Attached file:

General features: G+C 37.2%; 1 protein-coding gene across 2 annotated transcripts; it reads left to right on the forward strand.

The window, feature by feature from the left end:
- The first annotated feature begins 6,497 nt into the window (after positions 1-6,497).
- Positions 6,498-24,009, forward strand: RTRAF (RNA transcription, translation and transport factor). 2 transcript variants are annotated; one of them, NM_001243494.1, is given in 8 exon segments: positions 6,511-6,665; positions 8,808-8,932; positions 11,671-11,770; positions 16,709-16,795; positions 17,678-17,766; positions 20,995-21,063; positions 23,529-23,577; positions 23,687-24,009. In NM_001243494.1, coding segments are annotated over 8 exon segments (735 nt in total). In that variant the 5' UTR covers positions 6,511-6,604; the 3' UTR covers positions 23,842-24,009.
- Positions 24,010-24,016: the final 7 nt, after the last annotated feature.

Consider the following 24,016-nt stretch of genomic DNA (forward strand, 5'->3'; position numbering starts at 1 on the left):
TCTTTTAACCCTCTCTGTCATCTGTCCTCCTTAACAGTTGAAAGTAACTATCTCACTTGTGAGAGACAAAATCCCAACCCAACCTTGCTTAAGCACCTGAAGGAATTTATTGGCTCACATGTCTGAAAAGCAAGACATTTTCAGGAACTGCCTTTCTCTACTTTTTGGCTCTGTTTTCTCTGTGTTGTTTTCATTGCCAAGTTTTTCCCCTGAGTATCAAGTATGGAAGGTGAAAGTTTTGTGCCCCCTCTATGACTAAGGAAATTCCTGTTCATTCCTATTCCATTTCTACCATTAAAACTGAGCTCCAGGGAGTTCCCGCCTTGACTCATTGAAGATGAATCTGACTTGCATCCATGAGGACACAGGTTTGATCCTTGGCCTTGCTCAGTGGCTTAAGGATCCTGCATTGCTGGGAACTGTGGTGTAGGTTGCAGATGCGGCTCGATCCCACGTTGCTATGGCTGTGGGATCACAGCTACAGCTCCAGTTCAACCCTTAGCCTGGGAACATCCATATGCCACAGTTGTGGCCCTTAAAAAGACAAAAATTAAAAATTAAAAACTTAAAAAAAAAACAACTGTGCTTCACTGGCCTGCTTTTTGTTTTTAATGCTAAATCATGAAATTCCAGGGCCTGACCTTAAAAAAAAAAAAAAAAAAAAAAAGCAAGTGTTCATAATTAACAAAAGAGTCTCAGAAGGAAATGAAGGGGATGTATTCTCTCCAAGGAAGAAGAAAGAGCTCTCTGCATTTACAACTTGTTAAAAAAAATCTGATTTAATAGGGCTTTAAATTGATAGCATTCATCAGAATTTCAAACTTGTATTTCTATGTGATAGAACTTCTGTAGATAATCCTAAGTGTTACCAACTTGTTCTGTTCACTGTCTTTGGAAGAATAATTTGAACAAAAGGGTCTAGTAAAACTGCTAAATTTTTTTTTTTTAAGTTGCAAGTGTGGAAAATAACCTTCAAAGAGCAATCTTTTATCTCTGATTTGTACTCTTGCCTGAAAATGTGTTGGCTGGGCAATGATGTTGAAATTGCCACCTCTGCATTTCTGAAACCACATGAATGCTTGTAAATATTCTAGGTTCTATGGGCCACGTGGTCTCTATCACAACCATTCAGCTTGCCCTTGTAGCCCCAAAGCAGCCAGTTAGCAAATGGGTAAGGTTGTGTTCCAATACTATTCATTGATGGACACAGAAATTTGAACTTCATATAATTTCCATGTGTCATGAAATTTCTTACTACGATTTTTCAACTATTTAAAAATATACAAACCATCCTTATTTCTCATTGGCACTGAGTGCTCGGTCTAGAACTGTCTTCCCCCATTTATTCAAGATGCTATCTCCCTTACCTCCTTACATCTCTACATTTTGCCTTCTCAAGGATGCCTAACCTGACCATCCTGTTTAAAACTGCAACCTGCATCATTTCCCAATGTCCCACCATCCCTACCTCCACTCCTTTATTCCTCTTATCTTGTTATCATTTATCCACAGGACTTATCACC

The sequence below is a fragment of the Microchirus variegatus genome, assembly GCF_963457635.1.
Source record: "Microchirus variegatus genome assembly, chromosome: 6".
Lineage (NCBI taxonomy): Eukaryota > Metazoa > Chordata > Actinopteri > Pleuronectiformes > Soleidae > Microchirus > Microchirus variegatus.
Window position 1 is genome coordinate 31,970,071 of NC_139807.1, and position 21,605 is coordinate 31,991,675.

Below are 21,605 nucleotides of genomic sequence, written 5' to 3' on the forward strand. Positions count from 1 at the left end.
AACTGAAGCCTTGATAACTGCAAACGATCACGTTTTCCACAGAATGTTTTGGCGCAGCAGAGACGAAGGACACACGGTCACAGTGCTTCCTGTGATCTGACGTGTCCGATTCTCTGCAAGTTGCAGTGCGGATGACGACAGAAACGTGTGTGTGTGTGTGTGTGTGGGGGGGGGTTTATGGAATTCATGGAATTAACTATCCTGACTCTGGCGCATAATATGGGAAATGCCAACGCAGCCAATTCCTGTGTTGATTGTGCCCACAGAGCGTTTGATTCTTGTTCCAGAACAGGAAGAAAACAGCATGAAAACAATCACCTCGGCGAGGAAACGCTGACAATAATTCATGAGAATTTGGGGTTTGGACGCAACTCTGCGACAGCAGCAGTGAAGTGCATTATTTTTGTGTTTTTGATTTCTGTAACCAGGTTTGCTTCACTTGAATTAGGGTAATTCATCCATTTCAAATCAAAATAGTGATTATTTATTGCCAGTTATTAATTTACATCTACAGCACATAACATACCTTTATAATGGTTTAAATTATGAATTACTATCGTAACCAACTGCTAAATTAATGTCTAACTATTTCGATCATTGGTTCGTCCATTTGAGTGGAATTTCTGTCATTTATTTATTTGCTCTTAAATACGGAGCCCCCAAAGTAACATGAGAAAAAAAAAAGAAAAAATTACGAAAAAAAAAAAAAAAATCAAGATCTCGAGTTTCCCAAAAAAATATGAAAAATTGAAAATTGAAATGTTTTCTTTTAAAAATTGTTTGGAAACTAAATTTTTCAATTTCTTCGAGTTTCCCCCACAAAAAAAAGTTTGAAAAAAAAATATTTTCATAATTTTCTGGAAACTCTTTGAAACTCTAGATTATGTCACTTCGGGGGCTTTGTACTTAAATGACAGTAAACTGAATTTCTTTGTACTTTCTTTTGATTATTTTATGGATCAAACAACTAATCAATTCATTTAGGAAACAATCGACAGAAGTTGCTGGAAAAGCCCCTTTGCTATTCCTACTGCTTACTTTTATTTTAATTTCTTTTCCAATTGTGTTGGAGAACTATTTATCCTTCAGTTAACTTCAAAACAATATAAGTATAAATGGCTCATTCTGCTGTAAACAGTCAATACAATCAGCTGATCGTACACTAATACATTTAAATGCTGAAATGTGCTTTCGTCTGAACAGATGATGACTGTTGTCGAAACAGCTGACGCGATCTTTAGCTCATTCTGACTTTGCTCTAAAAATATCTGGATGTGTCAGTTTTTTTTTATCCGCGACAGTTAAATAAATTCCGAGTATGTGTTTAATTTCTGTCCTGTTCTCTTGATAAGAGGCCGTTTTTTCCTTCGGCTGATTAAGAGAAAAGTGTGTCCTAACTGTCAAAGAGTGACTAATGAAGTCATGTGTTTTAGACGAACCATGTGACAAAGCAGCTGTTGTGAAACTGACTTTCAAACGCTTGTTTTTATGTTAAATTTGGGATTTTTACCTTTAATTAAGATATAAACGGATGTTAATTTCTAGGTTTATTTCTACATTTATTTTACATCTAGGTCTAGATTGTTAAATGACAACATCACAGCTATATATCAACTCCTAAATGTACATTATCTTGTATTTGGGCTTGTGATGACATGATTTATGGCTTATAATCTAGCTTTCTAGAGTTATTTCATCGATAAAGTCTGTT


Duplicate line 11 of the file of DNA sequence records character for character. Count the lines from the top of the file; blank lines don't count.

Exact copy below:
Window position 1 is genome coordinate 31,970,071 of NC_139807.1, and position 21,605 is coordinate 31,991,675.